This is the fifth article in our series on the PEPUDA Amendment Bill (“the Amendment Bill”) and its potentially detrimental and far-reaching implications for religious freedom in South Africa, if passed into law in its current form.
In this article, we look at how the Bill extends the scope of the existing Promotion of Equality and Prevention of Unfair Discrimination Act (“PEPUDA” or “the Equality Act”) to such an extent that it will be practically impossible to escape the net of an accusation of unfair discrimination. The test is so subjective and the liability so strict and far-reaching that – if passed into law – you will live every day with the imminent threat of facing ruinously expensive and disruptive legal action.
Activists eagerly await the opportunities this Bill presents to bludgeon people of faith simply for holding traditional faith-based or conservative views. In a recent Daily Maverick opinion piece, Professor Pierre de Vos – who teaches Constitutional law at the University of Cape Town Law Faculty, where he is head of the Department of Public Law – wrote an article entitled “The religious fig leaf that conceals the justification of hate crimes against the LGBTQ community”. He enthusiastically declared that this Bill will not allow individuals or organisations “to escape censure for their outrageous and harmful views, merely because these are couched in religious terms”.
He has good reason to celebrate, because this Bill will give activists greater access to State funding to attack “the corrosive impact of … religious teachings and the harm caused by them”. Any defence or attempt to justify something you may do or say on the grounds of your faith and sincerely held beliefs, is seen by activists as “self-serving nonsense”. This Bill has the chilling potential to give their views the full force and backing of the law.
If you think that this is worrying, then your troubles are only just beginning. The Bill goes further into the dystopian realms of controlling thought and behaviour by imposing a positive duty on all individuals, businesses and religious organisations to mirror, parrot and promote the Bill’s definition of “equality”.
Clause 28(1) and (2) state that:
“All persons [which includes natural and juristic persons], non-governmental organisations, community-based organisations or traditional institutions must promote equality in their relationships with other bodies and in their public activities.” (Own emphasis.)
The Bill states that “equality” must demonstrate equal distribution on all grounds (e.g. race, sex, gender, sexual orientation, religion, etc) – so possibly all approximately 17 different types of representation will need to find placement and expression in those who you employ, accept as members, appoint to leadership, or whose marriages a religious officer may be compelled to solemnise.
What this duty entails, will be defined by the “responsible Minister” (who will most likely, in the case of religious organisations, be the COGTA Minister) who must, in term of Clause 28(2) of the Bill, through Regulations or otherwise, determine the measures to be adopted and implemented and issue a Code of Practice dealing with the elimination of discrimination and promotion of equality.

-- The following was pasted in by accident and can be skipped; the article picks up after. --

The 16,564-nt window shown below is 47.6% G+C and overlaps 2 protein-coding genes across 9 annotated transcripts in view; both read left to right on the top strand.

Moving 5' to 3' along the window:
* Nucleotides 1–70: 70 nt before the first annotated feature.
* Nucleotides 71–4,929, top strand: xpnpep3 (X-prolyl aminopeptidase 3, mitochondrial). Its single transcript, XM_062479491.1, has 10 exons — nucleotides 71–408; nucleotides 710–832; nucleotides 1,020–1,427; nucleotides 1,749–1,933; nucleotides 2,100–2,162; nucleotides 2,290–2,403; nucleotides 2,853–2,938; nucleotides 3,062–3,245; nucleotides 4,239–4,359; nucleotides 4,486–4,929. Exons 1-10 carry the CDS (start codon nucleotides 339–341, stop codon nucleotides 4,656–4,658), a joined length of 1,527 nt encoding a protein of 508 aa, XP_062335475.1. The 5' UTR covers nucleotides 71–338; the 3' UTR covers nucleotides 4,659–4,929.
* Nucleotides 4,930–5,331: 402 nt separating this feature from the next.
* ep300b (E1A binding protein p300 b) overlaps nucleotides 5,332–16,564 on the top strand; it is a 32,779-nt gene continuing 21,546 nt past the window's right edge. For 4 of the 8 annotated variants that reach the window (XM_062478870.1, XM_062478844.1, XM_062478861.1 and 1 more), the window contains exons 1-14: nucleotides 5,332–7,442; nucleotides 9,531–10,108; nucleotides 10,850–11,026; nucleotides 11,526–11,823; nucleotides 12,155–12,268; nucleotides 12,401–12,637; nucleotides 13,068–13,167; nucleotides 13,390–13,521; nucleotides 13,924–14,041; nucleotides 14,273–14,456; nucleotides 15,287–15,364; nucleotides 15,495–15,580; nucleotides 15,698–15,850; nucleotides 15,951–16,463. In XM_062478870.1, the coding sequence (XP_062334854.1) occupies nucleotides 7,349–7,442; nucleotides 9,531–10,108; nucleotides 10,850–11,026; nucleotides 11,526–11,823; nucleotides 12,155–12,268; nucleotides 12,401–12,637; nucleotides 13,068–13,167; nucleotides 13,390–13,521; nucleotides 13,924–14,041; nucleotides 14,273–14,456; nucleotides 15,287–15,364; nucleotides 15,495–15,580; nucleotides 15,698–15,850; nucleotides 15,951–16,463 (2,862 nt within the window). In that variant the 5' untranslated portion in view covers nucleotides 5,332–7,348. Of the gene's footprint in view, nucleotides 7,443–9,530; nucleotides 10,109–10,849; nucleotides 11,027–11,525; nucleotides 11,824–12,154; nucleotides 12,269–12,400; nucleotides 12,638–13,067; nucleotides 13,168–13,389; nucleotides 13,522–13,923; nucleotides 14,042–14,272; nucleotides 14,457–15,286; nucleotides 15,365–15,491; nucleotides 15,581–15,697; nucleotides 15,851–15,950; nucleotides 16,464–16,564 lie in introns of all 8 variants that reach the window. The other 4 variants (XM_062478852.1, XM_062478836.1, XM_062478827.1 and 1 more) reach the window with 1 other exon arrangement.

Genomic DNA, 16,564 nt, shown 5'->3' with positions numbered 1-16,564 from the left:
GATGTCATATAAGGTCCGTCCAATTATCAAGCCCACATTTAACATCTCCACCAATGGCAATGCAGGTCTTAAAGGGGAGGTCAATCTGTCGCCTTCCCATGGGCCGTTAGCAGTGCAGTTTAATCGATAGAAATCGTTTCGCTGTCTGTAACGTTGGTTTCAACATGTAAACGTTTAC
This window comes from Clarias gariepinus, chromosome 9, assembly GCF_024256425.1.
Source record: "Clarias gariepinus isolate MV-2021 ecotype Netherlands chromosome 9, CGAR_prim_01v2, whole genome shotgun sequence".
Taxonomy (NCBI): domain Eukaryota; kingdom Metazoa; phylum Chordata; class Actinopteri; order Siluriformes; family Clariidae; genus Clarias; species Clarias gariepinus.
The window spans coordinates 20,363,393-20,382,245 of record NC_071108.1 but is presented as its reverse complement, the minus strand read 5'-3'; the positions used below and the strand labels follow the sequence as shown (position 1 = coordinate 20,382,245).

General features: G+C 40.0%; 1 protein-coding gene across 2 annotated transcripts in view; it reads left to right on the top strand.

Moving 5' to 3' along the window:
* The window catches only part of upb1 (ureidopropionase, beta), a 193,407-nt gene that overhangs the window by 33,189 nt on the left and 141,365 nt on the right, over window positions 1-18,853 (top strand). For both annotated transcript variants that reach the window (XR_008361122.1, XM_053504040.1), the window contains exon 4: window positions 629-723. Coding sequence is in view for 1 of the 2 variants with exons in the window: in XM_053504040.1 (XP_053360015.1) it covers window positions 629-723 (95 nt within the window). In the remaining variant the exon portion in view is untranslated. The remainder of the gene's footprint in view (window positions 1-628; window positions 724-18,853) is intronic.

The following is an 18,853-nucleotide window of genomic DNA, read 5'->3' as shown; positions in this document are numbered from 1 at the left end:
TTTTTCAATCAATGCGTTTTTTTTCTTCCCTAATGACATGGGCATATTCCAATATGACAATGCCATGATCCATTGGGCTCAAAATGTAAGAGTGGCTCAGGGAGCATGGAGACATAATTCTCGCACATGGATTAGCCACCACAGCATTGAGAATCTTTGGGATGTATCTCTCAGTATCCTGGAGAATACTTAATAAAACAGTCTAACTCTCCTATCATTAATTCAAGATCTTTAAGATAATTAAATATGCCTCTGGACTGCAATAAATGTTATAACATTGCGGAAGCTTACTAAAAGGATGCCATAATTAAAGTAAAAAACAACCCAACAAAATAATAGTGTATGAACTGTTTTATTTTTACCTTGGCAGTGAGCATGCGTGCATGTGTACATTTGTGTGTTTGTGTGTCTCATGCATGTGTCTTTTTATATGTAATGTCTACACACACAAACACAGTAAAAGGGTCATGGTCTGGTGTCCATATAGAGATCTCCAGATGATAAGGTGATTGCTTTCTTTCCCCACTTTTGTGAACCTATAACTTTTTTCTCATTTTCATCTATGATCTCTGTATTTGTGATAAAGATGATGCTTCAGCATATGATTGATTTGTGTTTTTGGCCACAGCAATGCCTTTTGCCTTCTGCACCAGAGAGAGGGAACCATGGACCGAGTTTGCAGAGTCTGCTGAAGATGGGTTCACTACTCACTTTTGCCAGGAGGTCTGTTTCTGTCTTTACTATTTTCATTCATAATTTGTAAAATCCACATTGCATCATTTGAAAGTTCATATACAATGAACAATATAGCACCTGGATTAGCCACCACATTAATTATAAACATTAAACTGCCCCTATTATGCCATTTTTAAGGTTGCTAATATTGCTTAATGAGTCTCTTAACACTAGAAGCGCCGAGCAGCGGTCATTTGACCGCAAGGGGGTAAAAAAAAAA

This Bill pushes State regulation of religion through the front door by giving it the power to, through regulations, impose its own definition of “equality” on persons, businesses and non-government organisations (including religious organisations) – which must then be complied with. Organisations from across the faith spectrum who have fought the spectre of State interference, will no longer be free to govern themselves or to define their own beliefs and practices. Instead, they will be accountable to Government and policed by activists.
Perhaps even more concerning is that clause 28(4) of the Bill gives the Minister the power to discriminate between people, companies, and organisations by imposing different codes of conduct upon them depending upon “their size, resources, and influence”. It gives the Minister the discretion to regulate at a micro-level. Government can literally cherry-pick whichever organisation it wants to regulate. It makes it possible for Government to target specific organisations who may be speaking or functioning in a way that is (perhaps) contrary to State’s agenda and to make it very problematic for them to operate.
The net result will be that religious organisations (which includes independent faith-based schools and places of training and education) will effectively have their Constitution or tenets of faith or practice eliminated and overridden. You must simply obey the regulations decreed by the “responsible Minister” – or face the consequences.
Call to action:
Clearly, this Bill has radical implications for our religious rights in South Africa and we must oppose it. FOR SA, therefore, calls upon every individual and every denomination, church and other faith organisation, to make your voices heard on this Bill by making a submission to the Department of Justice before Friday, 30 June 2021. (Although the deadline for submissions on the Bill was on 12 May 2021 already, the Department has indicated to FOR SA that it would accept submissions until 30 June 2021).
For more articles like this that explain what the PEPUDA Amendment Bill is about, and why it is such a major threat to religious freedom, visit our website at forsa.org.za or follow us on Facebook at “Freedom of Religion SA”.
Please like and share this article far and wide so we can push back against this unnecessary and unconstitutional government overreach into our lives!